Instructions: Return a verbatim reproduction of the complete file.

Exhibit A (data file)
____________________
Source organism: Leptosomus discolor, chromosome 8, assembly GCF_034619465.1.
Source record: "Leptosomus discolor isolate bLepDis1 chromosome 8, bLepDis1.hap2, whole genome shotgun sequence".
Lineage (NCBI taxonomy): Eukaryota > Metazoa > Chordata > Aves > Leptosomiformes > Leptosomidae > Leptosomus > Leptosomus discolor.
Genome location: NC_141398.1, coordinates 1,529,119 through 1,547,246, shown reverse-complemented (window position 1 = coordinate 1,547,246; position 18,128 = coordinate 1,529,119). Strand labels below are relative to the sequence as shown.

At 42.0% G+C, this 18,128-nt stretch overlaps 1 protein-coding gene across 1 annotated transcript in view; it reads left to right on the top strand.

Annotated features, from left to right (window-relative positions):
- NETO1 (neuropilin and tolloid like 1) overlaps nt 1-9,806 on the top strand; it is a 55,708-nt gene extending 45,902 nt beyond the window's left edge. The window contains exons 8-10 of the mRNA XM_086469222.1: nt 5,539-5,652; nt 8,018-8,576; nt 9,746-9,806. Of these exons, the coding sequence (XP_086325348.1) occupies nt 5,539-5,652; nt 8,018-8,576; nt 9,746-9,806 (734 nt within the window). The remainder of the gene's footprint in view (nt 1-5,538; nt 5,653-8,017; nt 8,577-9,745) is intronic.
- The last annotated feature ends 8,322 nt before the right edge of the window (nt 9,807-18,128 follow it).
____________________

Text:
Source organism: Leptosomus discolor, chromosome 8, assembly GCF_034619465.1.
Source record: "Leptosomus discolor isolate bLepDis1 chromosome 8, bLepDis1.hap2, whole genome shotgun sequence".
Lineage (NCBI taxonomy): Eukaryota > Metazoa > Chordata > Aves > Leptosomiformes > Leptosomidae > Leptosomus > Leptosomus discolor.
Genome location: NC_141398.1, coordinates 1,529,119 through 1,547,246, shown reverse-complemented (window position 1 = coordinate 1,547,246; position 18,128 = coordinate 1,529,119). Strand labels below are relative to the sequence as shown.

At 42.0% G+C, this 18,128-nt stretch overlaps 1 protein-coding gene across 1 annotated transcript in view; it reads left to right on the top strand.

Annotated features, from left to right (window-relative positions):
- NETO1 (neuropilin and tolloid like 1) overlaps nt 1-9,806 on the top strand; it is a 55,708-nt gene extending 45,902 nt beyond the window's left edge. The window contains exons 8-10 of the mRNA XM_086469222.1: nt 5,539-5,652; nt 8,018-8,576; nt 9,746-9,806. Of these exons, the coding sequence (XP_086325348.1) occupies nt 5,539-5,652; nt 8,018-8,576; nt 9,746-9,806 (734 nt within the window). The remainder of the gene's footprint in view (nt 1-5,538; nt 5,653-8,017; nt 8,577-9,745) is intronic.
- The last annotated feature ends 8,322 nt before the right edge of the window (nt 9,807-18,128 follow it).